Re: [tied] Kusunda (Was: Re: Woof)
> Kusunda (in Nepal, probably extinct by now), if ST at all, may representIt is not ST any more than, say, Burushaski is. And it is not probably extinct.
> another early offshoot.
There are at least 2 fully fluent speakers (of which one is basically
monolingual but too old to travel and soon dead), plus 2 more near-fluent,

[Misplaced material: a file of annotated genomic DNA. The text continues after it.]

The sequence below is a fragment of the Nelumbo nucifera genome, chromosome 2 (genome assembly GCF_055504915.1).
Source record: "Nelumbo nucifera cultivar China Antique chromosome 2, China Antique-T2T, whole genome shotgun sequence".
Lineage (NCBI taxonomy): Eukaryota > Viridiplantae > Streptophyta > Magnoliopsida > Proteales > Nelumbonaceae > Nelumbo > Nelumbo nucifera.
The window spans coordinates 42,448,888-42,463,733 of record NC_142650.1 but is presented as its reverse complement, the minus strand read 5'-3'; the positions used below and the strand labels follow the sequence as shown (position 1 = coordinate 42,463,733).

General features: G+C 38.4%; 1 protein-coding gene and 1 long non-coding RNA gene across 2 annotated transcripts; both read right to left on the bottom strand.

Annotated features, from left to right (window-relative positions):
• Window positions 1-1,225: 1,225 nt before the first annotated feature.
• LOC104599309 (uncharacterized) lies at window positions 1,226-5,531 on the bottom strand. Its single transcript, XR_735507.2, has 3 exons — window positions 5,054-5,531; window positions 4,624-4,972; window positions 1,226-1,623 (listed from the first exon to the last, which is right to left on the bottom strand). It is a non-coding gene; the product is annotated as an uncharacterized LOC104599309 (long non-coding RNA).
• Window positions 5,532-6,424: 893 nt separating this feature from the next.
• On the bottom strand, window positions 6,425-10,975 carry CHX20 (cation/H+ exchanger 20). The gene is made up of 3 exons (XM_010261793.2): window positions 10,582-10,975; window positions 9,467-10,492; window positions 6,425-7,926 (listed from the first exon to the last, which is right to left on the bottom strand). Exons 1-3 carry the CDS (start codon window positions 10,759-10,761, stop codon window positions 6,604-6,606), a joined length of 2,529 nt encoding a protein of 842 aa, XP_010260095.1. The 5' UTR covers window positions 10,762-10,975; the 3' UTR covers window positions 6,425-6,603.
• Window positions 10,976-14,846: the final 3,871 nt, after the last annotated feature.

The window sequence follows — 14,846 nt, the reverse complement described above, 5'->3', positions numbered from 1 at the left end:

as of 2005. Though it is of course moribund.
> If one were to use the "maximum diversity"Has anyone read Bellwood's new book (First Farmers)? He is eager to
> argument, the oldest primary branches and the most diversified ST
> languages are found not so much in China itself but "in and near" Assam
> and the eastern Himalayas, perhaps including parts of Burma and Sichuan.
identify proto-languages with archaeological entities which _often_ does
not yield a homeland near maximum diversity point. Any comments?